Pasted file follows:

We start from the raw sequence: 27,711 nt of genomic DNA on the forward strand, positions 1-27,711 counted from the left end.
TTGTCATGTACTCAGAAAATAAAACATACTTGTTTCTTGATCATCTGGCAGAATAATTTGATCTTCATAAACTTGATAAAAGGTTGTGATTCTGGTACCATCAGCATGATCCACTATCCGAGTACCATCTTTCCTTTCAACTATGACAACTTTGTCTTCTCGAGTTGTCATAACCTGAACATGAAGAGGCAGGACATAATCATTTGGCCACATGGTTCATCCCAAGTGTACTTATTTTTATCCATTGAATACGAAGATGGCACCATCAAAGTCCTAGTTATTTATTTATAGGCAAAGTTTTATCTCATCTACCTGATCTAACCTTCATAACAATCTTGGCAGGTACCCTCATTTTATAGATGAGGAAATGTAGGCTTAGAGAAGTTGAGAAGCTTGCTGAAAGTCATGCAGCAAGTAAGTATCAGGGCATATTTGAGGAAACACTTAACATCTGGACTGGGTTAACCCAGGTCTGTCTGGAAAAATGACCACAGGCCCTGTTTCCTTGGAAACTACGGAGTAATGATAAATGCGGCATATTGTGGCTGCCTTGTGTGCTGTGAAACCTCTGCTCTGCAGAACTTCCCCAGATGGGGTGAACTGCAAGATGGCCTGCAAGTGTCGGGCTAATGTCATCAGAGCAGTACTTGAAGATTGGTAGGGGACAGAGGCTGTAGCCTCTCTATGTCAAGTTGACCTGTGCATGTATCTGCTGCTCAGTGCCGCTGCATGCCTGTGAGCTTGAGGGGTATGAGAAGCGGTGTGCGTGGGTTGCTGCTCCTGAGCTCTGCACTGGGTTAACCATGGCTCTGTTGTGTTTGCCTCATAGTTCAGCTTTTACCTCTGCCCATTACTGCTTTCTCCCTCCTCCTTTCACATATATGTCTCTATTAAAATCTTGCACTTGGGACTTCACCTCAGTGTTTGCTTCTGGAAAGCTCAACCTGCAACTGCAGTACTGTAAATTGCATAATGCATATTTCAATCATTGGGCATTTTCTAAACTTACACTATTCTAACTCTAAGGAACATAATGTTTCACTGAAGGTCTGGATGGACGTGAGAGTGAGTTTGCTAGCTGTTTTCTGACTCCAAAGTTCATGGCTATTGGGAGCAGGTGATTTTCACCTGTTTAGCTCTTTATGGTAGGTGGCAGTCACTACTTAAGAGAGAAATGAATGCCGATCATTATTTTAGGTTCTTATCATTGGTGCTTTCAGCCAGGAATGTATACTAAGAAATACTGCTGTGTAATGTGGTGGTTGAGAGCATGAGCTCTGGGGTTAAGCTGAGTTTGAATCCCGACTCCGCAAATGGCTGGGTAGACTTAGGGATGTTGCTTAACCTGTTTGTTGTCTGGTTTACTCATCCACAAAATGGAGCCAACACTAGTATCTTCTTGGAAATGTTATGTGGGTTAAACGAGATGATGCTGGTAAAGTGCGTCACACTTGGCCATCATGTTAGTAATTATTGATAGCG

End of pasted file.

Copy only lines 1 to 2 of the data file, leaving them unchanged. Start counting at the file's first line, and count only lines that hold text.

We start from the raw sequence: 27,711 nt of genomic DNA on the forward strand, positions 1-27,711 counted from the left end.
TTGTCATGTACTCAGAAAATAAAACATACTTGTTTCTTGATCATCTGGCAGAATAATTTGATCTTCATAAACTTGATAAAAGGTTGTGATTCTGGTACCATCAGCATGATCCACTATCCGAGTACCATCTTTCCTTTCAACTATGACAACTTTGTCTTCTCGAGTTGTCATAACCTGAACATGAAGAGGCAGGACATAATCATTTGGCCACATGGTTCATCCCAAGTGTACTTATTTTTATCCATTGAATACGAAGATGGCACCATCAAAGTCCTAGTTATTTATTTATAGGCAAAGTTTTATCTCATCTACCTGATCTAACCTTCATAACAATCTTGGCAGGTACCCTCATTTTATAGATGAGGAAATGTAGGCTTAGAGAAGTTGAGAAGCTTGCTGAAAGTCATGCAGCAAGTAAGTATCAGGGCATATTTGAGGAAACACTTAACATCTGGACTGGGTTAACCCAGGTCTGTCTGGAAAAATGACCACAGGCCCTGTTTCCTTGGAAACTACGGAGTAATGATAAATGCGGCATATTGTGGCTGCCTTGTGTGCTGTGAAACCTCTGCTCTGCAGAACTTCCCCAGATGGGGTGAACTGCAAGATGGCCTGCAAGTGTCGGGCTAATGTCATCAGAGCAGTACTTGAAGATTGGTAGGGGACAGAGGCTGTAGCCTCTCTATGTCAAGTTGACCTGTGCATGTATCTGCTGCTCAGTGCCGCTGCATGCCTGTGAGCTTGAGGGGTATGAGAAGCGGTGTGCGTGGGTTGCTGCTCCTGAGCTCTGCACTGGGTTAACCATGGCTCTGTTGTGTTTGCCTCATAGTTCAGCTTTTACCTCTGCCCATTACTGCTTTCTCCCTCCTCCTTTCACATATATGTCTCTATTAAAATCTTGCACTTGGGACTTCACCTCAGTGTTTGCTTCTGGAAAGCTCAACCTGCAACTGCAGTACTGTAAATTGCATAATGCATATTTCAATCATTGGGCATTTTCTAAACTTACACTATTCTAACTCTAAGGAACATAATGTTTCACTGAAGGTCTGGATGGACGTGAGAGTGAGTTTGCTAGCTGTTTTCTGACTCCAAAGTTCATGGCTATTGGGAGCAGGTGATTTTCACCTGTTTAGCTCTTTATGGTAGGTGGCAGTCACTACTTAAGAGAGAAATGAATGCCGATCATTATTTTAGGTTCTTATCATTGGTGCTTTCAGCCAGGAATGTATACTAAGAAATACTGCTGTGTAATGTGGTGGTTGAGAGCATGAGCTCTGGGGTTAAGCTGAGTTTGAATCCCGACTCCGCAAATGGCTGGGTAGACTTAGGGATGTTGCTTAACCTGTTTGTTGTCTGGTTTACTCATCCACAAAATGGAGCCAACACTAGTATCTTCTTGGAAATGTTATGTGGGTTAAACGAGATGATGCTGGTAAAGTGCGTCACACTTGGCCATCATGTTAGTAATTATTGATAGCG